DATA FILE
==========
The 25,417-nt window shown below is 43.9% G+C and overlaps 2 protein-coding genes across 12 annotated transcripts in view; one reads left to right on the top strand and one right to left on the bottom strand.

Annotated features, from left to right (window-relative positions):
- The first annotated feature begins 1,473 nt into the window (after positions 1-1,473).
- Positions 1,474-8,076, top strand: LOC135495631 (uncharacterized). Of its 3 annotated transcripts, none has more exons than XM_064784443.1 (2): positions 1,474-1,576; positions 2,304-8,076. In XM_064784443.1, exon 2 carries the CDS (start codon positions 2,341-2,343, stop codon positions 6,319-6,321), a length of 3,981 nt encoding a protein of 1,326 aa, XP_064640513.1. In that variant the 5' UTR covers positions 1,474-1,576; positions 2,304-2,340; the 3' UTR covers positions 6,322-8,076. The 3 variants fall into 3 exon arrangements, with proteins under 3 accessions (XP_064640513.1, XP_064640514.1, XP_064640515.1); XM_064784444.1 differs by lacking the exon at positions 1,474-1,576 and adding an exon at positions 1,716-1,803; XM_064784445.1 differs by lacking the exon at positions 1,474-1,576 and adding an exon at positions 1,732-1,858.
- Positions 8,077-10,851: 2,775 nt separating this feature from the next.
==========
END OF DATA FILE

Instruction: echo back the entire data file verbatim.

The 25,417-nt window shown below is 43.9% G+C and overlaps 2 protein-coding genes across 12 annotated transcripts in view; one reads left to right on the top strand and one right to left on the bottom strand.

Annotated features, from left to right (window-relative positions):
- The first annotated feature begins 1,473 nt into the window (after positions 1-1,473).
- Positions 1,474-8,076, top strand: LOC135495631 (uncharacterized). Of its 3 annotated transcripts, none has more exons than XM_064784443.1 (2): positions 1,474-1,576; positions 2,304-8,076. In XM_064784443.1, exon 2 carries the CDS (start codon positions 2,341-2,343, stop codon positions 6,319-6,321), a length of 3,981 nt encoding a protein of 1,326 aa, XP_064640513.1. In that variant the 5' UTR covers positions 1,474-1,576; positions 2,304-2,340; the 3' UTR covers positions 6,322-8,076. The 3 variants fall into 3 exon arrangements, with proteins under 3 accessions (XP_064640513.1, XP_064640514.1, XP_064640515.1); XM_064784444.1 differs by lacking the exon at positions 1,474-1,576 and adding an exon at positions 1,716-1,803; XM_064784445.1 differs by lacking the exon at positions 1,474-1,576 and adding an exon at positions 1,732-1,858.
- Positions 8,077-10,851: 2,775 nt separating this feature from the next.